• John Howard Griffin, a 39-year old white journalist of Sepia Magazine, changed his skin color and stayed for seven weeks in Deep South, USA among the black population. The year was 1959 prior to the Washington March and passing of the major civil rights bill in 1964. When published in 1961, this book caused a major controversy: Mr. Griffin was persecuted by his whites by betraying their own race. Remember that at that time, Deep South states, e.g Louisiana, Mississippi, Alabama and Georgia were [...]

  • This book must have been unbelievably revolutionary in its day. I must admit that its original impact was lost on me at times because I expected many of Griffin's experiences as a white man disguised as a black man in 1959. He's treated poorly by white bus drivers, the hotels he stays in are substandard, he has to use separate facilites. There aren't many surprises as far as how he is treated (although there are a few).What is surprising is how emotionally involved he gets. Within just a few day [...]

  • We all claim that we know the feelings of one another. Just ask a group of healthy individuals and they will likely tell you that they know the feelings of the sick! Ask rich people and they will tell you that they know the feelings of the poor. The question is: do they really know or do they only think that they know? In Black Like Me, John Griffin, a white journalist, sought to answer a complex question: How does it feel like to be black in America? By dyeing his skin black and travelling in d [...]

  • A note on rating: I would probably have given if five stars if I hadn't read Invisible Man and Between the World and Me - both tremendous eye openers, like this one - earlier this year. I may yet revisit the rating if I continue to think of this book. My first reaction was: where Between the World and Me focused on mental strain produced by being black, this book focused on everyday physical humiliations - having to plan your day around the very limited map of places when a black person could ha [...]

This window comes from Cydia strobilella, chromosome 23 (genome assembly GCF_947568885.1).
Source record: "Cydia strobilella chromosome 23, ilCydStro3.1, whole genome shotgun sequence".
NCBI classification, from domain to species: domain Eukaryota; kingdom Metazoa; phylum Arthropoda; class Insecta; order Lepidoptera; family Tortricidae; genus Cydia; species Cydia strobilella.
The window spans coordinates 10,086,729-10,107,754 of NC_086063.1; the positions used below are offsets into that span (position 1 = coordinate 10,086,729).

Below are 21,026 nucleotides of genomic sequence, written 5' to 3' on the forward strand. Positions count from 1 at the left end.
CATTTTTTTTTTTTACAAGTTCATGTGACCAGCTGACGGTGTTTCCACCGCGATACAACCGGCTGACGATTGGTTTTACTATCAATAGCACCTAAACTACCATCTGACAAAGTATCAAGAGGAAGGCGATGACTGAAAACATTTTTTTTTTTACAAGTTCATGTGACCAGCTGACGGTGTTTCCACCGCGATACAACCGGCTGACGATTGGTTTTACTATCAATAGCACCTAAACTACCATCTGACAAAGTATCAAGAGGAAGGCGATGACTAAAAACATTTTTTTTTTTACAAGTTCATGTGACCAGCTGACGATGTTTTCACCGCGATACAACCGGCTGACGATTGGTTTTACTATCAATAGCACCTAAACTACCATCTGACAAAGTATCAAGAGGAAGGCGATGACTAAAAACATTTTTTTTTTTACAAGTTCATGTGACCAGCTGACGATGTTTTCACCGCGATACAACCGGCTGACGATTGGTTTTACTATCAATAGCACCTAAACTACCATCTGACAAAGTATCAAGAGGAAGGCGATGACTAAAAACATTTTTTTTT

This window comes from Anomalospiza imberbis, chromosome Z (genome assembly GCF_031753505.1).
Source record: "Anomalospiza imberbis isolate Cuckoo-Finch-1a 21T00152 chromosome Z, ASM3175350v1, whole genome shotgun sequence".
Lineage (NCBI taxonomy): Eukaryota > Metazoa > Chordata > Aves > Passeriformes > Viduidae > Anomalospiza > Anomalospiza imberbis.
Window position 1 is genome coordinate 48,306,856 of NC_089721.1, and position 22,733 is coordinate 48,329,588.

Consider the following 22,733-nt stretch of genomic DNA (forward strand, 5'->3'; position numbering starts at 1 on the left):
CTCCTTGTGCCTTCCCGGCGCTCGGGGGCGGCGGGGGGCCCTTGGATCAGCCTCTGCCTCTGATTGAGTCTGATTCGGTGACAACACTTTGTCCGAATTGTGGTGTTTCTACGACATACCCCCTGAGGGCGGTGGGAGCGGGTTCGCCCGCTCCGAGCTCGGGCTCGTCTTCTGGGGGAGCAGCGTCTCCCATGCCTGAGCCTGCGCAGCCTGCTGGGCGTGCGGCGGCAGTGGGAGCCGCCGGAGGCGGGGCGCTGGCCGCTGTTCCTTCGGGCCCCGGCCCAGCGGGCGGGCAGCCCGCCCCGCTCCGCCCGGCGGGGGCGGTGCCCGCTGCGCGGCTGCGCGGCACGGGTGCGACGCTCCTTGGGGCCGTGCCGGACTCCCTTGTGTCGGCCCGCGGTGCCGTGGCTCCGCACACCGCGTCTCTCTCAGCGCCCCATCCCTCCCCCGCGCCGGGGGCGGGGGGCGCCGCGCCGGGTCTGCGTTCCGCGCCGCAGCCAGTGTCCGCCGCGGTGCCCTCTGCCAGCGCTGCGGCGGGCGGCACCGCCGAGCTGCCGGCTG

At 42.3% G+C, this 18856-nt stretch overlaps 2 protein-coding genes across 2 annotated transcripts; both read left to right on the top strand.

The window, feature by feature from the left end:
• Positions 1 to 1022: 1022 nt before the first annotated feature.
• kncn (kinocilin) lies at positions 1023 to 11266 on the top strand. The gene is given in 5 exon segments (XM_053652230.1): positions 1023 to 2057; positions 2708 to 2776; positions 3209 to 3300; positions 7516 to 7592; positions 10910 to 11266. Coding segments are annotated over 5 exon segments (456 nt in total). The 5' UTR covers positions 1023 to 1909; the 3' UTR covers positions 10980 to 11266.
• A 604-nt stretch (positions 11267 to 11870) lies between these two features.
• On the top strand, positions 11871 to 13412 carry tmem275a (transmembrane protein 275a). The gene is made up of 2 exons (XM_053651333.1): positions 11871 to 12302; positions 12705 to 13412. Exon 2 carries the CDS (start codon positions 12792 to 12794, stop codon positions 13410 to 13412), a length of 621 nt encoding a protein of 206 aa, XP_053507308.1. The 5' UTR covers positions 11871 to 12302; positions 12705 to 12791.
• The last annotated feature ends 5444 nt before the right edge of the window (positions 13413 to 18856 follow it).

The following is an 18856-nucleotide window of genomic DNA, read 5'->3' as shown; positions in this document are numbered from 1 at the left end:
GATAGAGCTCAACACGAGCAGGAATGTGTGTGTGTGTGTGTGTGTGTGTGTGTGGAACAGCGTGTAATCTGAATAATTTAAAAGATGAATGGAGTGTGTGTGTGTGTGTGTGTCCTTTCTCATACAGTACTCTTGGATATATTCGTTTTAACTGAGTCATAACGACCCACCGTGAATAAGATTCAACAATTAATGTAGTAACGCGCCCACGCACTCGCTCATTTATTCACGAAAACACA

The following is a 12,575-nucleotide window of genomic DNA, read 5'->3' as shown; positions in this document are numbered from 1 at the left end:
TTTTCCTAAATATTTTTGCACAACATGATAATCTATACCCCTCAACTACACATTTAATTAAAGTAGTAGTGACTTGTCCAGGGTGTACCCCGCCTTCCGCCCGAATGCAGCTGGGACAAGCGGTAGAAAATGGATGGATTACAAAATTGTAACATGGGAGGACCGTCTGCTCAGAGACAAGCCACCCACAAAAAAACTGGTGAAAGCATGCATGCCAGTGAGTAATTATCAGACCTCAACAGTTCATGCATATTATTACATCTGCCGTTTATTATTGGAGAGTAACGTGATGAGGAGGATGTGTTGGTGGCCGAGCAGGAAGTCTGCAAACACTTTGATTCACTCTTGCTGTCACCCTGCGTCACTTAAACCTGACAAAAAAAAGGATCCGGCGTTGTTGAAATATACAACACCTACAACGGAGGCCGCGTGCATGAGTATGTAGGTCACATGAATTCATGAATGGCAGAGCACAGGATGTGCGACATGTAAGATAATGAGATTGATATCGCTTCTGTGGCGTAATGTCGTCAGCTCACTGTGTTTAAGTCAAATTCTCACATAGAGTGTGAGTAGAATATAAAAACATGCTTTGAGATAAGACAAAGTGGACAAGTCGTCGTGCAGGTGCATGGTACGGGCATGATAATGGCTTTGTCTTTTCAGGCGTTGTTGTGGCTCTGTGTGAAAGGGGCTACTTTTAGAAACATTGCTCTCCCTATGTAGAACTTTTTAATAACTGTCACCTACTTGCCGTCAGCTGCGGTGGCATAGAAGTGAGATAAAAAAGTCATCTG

• “Black Like Me” follows author John Howard Griffin, a Texas-born journalist, as he explores the very face of racism and prejudice in the Deep South in 1960s blackface. Far from a punchline, it’s the ethnographic method Griffin uses to infiltrate black neighborhoods that would be otherwise socially locked to him and elicit bigotry without guardedness and gentility from whites. At its best, Griffin’s journey serves as an example of the courage and effort it requires to put aside privilege [...]

  • What a brilliant anthropological/sociological study of the Black experience! Using medication and dye, John Howard Griffin, darkened his skin, and took on the role of a black man while traveling through the deep South for a month. His goal -- to learn for himself what it is like. With tremendous eloquence, Griffin conveys the despair and fear that he felt as he experienced humiliating segregation, discrimination, racism, and demeaning living conditions. He lasted little more than a month, during [...]

  • The old saying is that you never know what someone else is going through or living until you’ve walked a mile in his shoes and frankly it’s impossible. However, John Howard Griffin turned his skin black and tried to live as a black man for six weeks while travelling through the Deep South in 1959. He persisted to take a medication which is normally prescribed to patients suffering from vitiligo, a disease where white spots appear on the body and the face, in conjunction with exposure to ultr [...]

  • That book had a great impact on me! First, it was disturbing and intriguing: especially that scene when he discovers for the first time his own image as a black person. That crucial moment is so disconcerting! I felt deeply disgusted and ashamed that some human beings could (and can still) inflict such a treatment to other human beings. I was profoundly moved. I learned a lot about that period and the South (especially the differences that could exist between the different States). It gave me a [...]

  • During the 1950's, John Howard Griffin, an upper class white man, took medication to darken his skin so that he could experience life as an African American male in the South. In this fascinating memoir, he reveals the injustices he encountered. I read this book many years ago, but think that in many ways, it unfortunately is still relevant today.

  • Sorry, folks. I have been trying to write a review of the fascinating journal of what life really was like for blacks in the south during the 1950's before the Civil Rights Act. I may write more later but think you get how much I loved this book by my status updates and comments to GR friends. If interested in what it was and in some respects still is in the south as a black person, this is a must read. It was quite courageous on John Howard Griffin to do what he did and compile his experiences [...]